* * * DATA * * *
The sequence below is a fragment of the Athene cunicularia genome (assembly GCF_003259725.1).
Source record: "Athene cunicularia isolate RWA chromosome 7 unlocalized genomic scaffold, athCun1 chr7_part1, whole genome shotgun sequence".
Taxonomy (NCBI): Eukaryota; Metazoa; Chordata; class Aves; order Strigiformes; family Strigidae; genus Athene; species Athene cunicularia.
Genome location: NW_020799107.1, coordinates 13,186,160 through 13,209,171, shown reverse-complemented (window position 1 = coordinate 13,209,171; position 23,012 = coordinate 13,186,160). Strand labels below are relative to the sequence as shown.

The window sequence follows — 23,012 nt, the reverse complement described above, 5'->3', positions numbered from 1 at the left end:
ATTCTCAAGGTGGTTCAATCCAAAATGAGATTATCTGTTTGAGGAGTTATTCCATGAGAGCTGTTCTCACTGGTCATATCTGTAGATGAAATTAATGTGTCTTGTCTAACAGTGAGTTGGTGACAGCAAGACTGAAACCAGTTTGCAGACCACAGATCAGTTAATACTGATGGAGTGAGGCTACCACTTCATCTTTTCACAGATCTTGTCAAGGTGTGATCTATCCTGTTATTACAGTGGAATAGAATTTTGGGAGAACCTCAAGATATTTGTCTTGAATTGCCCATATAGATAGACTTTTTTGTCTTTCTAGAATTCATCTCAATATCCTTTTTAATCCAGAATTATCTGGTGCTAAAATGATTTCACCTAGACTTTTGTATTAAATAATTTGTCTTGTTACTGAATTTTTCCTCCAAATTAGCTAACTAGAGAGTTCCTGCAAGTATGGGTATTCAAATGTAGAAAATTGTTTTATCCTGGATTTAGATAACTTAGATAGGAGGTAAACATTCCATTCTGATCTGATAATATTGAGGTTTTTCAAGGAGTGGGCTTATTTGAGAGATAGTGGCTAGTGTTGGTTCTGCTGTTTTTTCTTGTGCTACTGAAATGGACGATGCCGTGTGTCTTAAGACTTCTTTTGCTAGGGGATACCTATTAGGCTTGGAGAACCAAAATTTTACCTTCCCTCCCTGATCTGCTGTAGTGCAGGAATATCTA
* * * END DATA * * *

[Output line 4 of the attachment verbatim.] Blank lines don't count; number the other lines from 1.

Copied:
Genome location: NW_020799107.1, coordinates 13,186,160 through 13,209,171, shown reverse-complemented (window position 1 = coordinate 13,209,171; position 23,012 = coordinate 13,186,160). Strand labels below are relative to the sequence as shown.